Given the potential market for affordable apartments, particularly in urban locations, developers increasingly are interested in building “micro-unit” projects.
Near the District’s Logan Circle, developer Brook Rose is planning an eight-story apartment building containing 38 units, of which 32 are micro-units ranging in size from 280 to 350 square feet. Rising behind three existing rowhouses on Church Street NW, the project might not include parking if the Board of Zoning Adjustment approves — in which case any tenant with a car will not receive a street parking permit.
The former Latham Hotel at 30th and M Streets in Georgetown might be transformed into a mixed-use building containing more than 100 micro-units. And the JBG Companies, according to a company source, is exploring several future projects in which micro-units would be included.
You might be thinking that “micro-unit” is just another term for “efficiency apartment.” Why this new, trendy terminology?
A micro-unit is, in fact, a very small apartment, typically smaller in floor area than a one-bedroom apartment and smaller than many efficiency and studio apartments. A micro-unit can be comparable in size to a hotel room.
One-bedroom apartments rarely are smaller than 500 square feet, while efficiency apartments usually range in size from 350 to 450 square feet. Micro-units commonly encompass 250 to 350 square feet. It’s worth noting that under District regulations, the floor area of a dwelling in a multi-unit building generally must be at least 220 square feet.
Clearly, compactness characterizes the micro-unit trend. But other attributes differentiate micro-unit development from conventional apartment development.
As a Google-based mosaic of images shows, micro-unit interiors can be more inventively configured and elaborately designed than many efficiency apartments. Intended to accommodate one and perhaps two individuals, micro-units often include built-in furniture and storage systems, plus a complete bathroom and efficiently configured kitchen. With greater-than-average ceiling height, a micro-unit can feel relatively spacious and offer a sleeping loft floating above a small portion of the space.
But the most noteworthy attribute is the potential for prefabricating micro-units entirely in factories, then transporting them to a building site. There they would be lifted into place to form new apartment buildings or attached-housing structures. Such a construction technique can save time and money and ensure quality, but only if micro-unit designs are standardized and production volume is sufficiently high and reasonably steady.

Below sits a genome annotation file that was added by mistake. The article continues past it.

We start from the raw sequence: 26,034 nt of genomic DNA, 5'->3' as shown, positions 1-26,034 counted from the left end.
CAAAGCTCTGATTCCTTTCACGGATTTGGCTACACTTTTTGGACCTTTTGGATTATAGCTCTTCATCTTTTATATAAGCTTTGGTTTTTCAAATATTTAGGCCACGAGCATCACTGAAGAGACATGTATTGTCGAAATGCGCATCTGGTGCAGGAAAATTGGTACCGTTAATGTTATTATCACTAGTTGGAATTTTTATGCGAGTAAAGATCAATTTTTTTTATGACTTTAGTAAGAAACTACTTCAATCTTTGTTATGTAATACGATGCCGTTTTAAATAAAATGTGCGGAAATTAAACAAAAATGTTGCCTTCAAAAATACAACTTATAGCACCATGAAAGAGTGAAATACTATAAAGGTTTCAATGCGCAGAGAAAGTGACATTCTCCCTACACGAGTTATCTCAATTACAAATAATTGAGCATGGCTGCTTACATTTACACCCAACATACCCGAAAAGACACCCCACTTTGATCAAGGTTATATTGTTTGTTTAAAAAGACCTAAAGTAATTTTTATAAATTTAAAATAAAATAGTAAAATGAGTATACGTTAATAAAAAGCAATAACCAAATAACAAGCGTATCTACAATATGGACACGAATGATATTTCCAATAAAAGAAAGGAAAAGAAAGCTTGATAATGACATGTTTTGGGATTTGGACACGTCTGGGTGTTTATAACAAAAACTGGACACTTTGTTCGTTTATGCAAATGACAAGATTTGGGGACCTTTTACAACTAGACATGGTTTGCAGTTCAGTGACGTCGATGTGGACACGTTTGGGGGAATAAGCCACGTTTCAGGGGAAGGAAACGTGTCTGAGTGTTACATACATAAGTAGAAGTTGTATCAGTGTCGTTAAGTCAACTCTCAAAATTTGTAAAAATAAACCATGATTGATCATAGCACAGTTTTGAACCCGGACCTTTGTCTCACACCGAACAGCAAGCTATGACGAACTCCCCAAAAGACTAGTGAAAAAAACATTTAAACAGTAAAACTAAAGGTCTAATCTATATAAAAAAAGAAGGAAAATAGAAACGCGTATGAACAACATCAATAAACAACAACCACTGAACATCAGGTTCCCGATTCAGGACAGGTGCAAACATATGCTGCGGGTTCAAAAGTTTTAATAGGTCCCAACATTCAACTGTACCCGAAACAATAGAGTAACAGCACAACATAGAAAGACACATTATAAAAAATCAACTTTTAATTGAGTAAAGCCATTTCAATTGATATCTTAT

The micro-unit market is basically the same as the efficiency apartment market: singles of all ages, but especially younger generations preferring to live near the heart of a city, or well-adjusted couples who can amicably cohabit cheek-by-jowl. Residents make do with minimal wall space, virtually no free-standing furniture and limited resources for at-home entertaining. They must be willing to accept less space in return for a favorable location and lower rent.
In light of the limited dwelling space, thoughtfully conceived buildings composed of micro-units need to include communal areas — including cooking and catering capability — where residents can informally socialize, organize events or host parties. And a shared business office for the building, with a couple of copy machines, wouldn’t be a bad idea.
Of course, affordability drives the market: A 250- or 300-square-foot unit will cost considerably less than one with 500 or 600 square feet. However, a micro-unit will cost more than half the price of an apartment twice its size because it still requires a bathroom and kitchen, a relatively fixed cost for apartments of all sizes. And micro-units with more built-in storage cabinetry entail an additional building cost.
Is there a micro-unit in your future? Not if you have furniture you can’t live without, love the artwork displayed on your current home’s walls and throw frequent dinner parties If that’s the case, you’ll need to consider other options.
Roger K. Lewis is a practicing architect and a professor emeritus of architecture at the University of Maryland. To view his cartoon, go to washingtonpost.com/realestate.